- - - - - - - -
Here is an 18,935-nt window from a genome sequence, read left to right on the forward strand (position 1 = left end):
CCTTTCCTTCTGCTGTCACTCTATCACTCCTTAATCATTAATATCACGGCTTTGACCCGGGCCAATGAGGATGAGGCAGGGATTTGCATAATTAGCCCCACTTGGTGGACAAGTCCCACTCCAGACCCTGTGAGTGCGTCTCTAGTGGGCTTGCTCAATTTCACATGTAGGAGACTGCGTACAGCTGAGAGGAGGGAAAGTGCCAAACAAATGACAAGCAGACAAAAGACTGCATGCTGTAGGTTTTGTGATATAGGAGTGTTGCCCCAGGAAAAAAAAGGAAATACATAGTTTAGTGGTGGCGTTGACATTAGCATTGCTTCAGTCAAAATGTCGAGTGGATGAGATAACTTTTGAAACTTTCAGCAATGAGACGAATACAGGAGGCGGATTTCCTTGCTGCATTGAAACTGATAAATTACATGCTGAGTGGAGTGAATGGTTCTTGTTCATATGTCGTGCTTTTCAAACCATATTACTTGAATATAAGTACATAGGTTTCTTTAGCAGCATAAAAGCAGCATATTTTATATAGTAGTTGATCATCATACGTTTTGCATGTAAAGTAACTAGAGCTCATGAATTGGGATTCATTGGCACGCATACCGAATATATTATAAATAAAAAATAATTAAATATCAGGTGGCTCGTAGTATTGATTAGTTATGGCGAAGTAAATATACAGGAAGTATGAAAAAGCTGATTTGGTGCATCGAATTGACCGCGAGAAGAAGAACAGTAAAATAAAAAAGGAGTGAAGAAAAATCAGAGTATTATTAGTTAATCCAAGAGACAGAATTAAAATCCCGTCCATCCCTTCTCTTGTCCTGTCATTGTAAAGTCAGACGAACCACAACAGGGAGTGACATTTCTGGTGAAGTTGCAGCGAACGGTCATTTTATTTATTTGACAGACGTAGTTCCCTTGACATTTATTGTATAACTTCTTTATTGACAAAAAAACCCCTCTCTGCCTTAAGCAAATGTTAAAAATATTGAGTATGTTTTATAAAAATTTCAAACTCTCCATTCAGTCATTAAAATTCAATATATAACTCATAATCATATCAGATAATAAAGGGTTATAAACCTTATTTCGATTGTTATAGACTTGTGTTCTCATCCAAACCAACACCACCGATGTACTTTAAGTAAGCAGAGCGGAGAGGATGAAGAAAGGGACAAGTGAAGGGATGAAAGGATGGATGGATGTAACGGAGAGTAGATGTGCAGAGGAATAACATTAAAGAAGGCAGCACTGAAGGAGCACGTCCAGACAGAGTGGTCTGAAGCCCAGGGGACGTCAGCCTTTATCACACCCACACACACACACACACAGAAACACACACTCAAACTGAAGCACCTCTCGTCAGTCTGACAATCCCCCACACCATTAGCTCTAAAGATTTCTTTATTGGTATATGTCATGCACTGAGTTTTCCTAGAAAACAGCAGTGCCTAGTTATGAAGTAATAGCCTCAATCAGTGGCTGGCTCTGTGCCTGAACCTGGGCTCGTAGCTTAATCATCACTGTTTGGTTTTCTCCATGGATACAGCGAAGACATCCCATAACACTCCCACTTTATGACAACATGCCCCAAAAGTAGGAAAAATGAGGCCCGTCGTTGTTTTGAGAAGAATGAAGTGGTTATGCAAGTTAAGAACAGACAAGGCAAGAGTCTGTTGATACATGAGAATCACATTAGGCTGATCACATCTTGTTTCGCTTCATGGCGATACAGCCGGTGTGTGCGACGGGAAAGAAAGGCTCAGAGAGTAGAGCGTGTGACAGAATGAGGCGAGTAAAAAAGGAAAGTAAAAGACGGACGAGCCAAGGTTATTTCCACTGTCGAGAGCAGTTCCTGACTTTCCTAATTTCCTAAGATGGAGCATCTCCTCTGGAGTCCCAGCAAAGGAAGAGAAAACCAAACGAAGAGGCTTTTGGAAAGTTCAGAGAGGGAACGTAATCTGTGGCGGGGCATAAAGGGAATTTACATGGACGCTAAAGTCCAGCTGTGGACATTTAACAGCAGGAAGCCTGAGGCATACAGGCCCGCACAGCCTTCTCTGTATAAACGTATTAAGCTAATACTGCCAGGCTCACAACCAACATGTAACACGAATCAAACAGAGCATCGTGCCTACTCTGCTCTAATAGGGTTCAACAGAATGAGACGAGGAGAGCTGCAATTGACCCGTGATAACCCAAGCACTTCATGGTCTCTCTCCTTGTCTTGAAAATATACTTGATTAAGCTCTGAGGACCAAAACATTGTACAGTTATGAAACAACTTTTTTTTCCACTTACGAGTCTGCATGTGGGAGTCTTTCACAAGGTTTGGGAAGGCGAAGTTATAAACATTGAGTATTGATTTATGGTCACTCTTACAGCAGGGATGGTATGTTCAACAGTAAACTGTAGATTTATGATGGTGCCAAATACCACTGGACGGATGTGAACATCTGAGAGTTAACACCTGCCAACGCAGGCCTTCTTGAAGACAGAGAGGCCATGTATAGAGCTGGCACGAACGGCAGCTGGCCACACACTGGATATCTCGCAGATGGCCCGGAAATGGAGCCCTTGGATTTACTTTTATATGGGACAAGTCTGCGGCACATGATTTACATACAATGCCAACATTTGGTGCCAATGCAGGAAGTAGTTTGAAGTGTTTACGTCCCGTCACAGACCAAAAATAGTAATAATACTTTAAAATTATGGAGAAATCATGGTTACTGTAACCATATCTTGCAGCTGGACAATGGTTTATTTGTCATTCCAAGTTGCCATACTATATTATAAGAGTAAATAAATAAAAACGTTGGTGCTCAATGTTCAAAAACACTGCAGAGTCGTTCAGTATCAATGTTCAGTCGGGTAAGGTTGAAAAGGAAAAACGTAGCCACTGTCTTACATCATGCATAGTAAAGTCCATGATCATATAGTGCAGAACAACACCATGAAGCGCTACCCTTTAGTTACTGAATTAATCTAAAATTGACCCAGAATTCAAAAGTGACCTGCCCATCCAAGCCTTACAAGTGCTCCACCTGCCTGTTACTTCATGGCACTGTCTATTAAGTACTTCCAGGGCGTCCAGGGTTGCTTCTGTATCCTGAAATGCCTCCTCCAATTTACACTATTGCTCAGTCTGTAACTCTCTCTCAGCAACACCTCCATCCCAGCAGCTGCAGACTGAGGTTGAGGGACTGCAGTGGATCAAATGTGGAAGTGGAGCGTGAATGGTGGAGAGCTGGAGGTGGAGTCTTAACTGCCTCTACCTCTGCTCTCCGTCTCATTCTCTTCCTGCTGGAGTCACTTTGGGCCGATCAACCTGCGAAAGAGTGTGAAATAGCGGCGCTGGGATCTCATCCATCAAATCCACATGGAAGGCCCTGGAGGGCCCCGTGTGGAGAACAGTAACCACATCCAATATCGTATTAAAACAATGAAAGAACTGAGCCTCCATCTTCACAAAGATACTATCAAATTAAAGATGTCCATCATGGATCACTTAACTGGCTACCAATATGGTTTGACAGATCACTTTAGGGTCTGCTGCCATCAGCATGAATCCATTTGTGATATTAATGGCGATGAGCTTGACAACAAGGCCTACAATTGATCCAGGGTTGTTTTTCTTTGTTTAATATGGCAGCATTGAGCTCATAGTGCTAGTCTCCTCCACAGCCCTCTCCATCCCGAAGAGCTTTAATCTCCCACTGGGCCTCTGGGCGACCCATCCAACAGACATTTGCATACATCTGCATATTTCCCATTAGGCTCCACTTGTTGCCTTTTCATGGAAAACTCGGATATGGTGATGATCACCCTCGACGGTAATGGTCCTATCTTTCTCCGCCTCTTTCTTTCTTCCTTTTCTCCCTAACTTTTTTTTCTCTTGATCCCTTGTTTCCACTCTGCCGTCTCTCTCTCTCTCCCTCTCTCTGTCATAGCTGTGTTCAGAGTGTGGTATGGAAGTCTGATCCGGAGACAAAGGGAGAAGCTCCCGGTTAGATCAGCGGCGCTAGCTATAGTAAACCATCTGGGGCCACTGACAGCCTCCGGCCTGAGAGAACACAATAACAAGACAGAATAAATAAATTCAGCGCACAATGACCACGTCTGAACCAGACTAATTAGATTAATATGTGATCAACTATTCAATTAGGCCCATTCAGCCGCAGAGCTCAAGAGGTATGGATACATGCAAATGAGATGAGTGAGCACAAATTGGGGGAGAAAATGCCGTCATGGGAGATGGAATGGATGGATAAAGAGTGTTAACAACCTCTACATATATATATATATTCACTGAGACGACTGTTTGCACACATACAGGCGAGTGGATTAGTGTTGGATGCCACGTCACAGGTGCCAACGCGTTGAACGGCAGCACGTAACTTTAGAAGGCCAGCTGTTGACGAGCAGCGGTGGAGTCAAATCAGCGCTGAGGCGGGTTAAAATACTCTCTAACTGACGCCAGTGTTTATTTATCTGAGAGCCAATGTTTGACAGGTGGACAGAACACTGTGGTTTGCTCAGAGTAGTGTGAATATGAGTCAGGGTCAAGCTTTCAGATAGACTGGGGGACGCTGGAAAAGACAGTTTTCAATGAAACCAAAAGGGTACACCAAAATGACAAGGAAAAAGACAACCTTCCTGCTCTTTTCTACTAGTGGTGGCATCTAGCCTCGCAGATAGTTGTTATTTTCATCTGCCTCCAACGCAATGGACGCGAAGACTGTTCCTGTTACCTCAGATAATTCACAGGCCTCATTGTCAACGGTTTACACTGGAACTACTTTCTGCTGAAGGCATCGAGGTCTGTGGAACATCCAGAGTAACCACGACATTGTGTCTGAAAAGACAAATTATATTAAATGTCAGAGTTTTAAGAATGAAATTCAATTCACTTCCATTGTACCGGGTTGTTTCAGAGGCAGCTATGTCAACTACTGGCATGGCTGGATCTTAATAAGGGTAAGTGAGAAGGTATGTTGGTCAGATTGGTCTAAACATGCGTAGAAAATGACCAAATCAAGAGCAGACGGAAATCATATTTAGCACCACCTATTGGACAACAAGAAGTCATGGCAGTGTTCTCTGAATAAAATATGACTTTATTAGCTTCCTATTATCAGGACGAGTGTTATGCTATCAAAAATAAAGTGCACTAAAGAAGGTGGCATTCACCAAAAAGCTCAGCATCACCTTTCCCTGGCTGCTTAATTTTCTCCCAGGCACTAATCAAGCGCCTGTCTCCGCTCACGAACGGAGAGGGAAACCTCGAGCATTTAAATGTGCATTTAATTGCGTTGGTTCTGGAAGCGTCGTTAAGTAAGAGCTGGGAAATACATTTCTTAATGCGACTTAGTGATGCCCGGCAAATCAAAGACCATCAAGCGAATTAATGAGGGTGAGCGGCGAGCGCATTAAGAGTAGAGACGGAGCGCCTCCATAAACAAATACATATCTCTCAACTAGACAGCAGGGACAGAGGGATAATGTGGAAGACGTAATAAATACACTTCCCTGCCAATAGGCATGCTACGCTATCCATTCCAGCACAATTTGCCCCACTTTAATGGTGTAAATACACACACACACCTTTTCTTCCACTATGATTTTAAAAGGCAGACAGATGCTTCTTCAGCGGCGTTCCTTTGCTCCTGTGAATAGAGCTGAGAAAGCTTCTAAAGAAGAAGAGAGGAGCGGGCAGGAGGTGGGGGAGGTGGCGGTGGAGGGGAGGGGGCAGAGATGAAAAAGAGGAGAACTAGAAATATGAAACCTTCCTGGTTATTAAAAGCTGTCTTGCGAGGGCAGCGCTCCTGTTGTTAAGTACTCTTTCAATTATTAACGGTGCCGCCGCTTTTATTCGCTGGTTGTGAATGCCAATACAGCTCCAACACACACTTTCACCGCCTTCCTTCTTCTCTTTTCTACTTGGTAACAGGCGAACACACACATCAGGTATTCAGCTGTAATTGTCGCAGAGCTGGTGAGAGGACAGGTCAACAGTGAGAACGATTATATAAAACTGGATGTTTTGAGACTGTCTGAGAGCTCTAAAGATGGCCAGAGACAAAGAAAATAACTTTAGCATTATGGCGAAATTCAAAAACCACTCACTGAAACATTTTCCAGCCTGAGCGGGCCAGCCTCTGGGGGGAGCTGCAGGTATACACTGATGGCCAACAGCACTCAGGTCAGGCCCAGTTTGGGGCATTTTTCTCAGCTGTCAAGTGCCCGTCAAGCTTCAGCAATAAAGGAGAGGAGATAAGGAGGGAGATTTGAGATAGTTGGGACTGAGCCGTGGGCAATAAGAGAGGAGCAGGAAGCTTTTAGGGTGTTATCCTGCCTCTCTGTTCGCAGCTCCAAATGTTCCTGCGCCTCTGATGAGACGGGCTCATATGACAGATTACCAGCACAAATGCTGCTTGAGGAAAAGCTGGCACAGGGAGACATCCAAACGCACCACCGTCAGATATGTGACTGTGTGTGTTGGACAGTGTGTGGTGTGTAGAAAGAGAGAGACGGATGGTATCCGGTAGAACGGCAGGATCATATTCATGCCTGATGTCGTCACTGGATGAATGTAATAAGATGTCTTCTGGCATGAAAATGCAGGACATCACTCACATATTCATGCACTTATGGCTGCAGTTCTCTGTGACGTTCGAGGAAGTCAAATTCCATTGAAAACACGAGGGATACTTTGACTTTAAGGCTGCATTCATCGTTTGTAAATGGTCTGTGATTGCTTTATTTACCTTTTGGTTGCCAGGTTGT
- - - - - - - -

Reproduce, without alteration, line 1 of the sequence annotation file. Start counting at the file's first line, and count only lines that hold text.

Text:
Here is an 18,935-nt window from a genome sequence, read left to right on the forward strand (position 1 = left end):